Spamming to Stop Spam
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Remove.org is a collage of every Happy American meme in the book. On the header, the Statue of Liberty blends into the Lincoln Memorial and Old Glory, while on the right of the text a smiling mom and dad hug their two kids and a Labrador retriever.
The Web site claims that it's "Protecting Individuals, Families, and Children From Unwanted Solicitations and Pornography." For only $9.95 a year, it will add your name to its "National Opt Out Directory" and actively pursue marketers who send unwanted e-mails to its members.
Ultimately, it sounds like a good adjunct to the Federal Do No Call registry, which may help reduce telemarketing calls but does nothing to stop the gush of spam. These often-sleazy unsolicited e-mails account for nearly half of all e-mail traffic, according to anti-spam software vendor Brightmail.
If only it were that easy.
"The idea that there is some way this organization can get people to stop calling or mailing or spamming you is pretty absurd on its face," said Ray Everett Church, chief privacy officer for ePrivacy.com. "There is no law that requires [any marketer] to abide by a private list of this sort. All they can do is make a request that these people adhere to their national opt-out directory."
Worse, it appears that remove.org is marketing itself via spam. An e-mail received by internetnews.com on July 28 from Krista Heartwell, headed "FWD: very concerned," says, "There is a large problem facing our nation that we all need to work together to fix. My children have received pornographic e-mails and I want it to stop." Krista urges the recipient to visit remove.org and to forward the e-mail to everyone he knows.
Remove.org has a phone number and Mailboxes Etc. address in Washington, D.C. Jonathan Angel, who said his title was "probably the interim executive director," told internetnews.com that this spam was a big mistake. Angel explained that one Sharon Griffon, a member of one of the non-profit organizations that can sign onto the global registry for free, had sent the original e-mail to her friends and associates. An e-mail marketer had somehow gotten hold of the e-mail and spammed it out.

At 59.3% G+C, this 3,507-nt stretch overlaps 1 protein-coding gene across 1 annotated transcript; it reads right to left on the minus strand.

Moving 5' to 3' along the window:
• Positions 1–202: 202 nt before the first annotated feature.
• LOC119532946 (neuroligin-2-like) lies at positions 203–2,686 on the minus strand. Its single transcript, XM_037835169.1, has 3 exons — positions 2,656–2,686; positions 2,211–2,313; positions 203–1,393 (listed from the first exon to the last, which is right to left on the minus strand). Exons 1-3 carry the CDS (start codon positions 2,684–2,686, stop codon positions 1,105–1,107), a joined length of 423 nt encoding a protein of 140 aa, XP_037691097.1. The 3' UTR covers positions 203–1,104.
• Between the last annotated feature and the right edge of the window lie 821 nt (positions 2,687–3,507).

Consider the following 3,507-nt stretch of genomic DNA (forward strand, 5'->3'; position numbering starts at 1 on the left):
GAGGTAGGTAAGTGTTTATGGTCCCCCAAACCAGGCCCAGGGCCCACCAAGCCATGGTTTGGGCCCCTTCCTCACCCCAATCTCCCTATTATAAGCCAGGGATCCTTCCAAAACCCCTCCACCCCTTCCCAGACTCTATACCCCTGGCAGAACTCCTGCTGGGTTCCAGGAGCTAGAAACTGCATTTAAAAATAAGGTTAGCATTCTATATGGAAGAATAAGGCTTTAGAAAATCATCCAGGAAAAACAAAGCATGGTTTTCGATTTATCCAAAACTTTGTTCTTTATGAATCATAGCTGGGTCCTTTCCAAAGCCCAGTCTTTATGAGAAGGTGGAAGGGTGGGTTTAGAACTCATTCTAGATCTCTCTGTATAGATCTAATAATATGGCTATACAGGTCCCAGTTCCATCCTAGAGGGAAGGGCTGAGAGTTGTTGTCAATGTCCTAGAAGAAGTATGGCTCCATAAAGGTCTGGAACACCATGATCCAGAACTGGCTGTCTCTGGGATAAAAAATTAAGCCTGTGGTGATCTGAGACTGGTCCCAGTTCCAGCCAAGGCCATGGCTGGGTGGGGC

"We have stopped working with that marketer," Angel said.
Angel said remove.org works with marketing companies that want to make sure their e-mail lists don't contain names of people who haven't opted in. His organization will clean such lists at no charge to the business. Although remove.org prominently promises freedom from pornography, Angel said that working with large corporate e-mailers is the correct approach.
"Look at where the problem exists," he said. "Most of your problems are not occurring in an isolated [case]. It's not some kid sitting at home sending out ten billion e-mails a day. Generally, the large companies are who control the business." Angel would not name any companies whose lists remove.org has cleaned.
"Legitimate marketers don't send spam, period," said Louis Mastria, Director of Public and International Affairs for the Direct Marketing Association. "They wouldn't want to risk their brand equity sending something unsavory."
In fact, "That there is some way that remove.org can get people to stop calling or mailing or spamming you is pretty absurd," Church told internetnews.com.
"Spammers aren't the least bit interested in removing potential prospects from their lists. On its face," he said, "remove.org appears to be a cynical attempt to capitalize on people's desires to be shed of these solicitations and the growing popularity of the national Do Not Call database."